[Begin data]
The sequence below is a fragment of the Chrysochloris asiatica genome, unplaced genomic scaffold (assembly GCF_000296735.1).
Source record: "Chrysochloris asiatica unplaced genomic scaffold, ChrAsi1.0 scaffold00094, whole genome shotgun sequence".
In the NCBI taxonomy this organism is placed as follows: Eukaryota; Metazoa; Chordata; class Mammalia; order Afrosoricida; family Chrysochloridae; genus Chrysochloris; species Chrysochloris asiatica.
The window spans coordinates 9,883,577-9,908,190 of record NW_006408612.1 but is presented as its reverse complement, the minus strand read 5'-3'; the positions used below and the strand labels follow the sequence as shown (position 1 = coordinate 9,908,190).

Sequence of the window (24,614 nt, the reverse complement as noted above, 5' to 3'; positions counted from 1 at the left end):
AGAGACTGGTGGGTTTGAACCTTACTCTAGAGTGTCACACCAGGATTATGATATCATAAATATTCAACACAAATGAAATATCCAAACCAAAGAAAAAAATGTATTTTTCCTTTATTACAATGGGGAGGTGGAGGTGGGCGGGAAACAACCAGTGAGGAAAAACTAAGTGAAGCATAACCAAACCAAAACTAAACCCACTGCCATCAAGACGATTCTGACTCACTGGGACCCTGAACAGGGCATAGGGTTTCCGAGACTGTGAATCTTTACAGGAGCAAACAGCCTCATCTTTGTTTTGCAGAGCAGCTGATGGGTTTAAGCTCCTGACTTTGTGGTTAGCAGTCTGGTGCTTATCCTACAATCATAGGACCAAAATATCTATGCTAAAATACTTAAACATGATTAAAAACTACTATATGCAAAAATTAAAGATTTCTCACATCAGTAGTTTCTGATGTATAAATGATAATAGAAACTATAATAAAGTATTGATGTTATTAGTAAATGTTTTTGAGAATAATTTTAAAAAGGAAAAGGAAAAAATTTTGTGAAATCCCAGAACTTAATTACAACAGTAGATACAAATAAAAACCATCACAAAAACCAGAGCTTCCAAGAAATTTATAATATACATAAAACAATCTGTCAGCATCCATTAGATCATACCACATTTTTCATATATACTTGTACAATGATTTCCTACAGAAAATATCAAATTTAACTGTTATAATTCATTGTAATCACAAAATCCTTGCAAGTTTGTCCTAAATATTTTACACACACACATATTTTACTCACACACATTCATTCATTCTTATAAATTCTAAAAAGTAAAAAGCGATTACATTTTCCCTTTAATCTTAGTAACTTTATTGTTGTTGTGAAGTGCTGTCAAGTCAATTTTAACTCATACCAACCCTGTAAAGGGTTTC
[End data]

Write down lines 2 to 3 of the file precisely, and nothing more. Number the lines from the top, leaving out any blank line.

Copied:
Source record: "Chrysochloris asiatica unplaced genomic scaffold, ChrAsi1.0 scaffold00094, whole genome shotgun sequence".
In the NCBI taxonomy this organism is placed as follows: Eukaryota; Metazoa; Chordata; class Mammalia; order Afrosoricida; family Chrysochloridae; genus Chrysochloris; species Chrysochloris asiatica.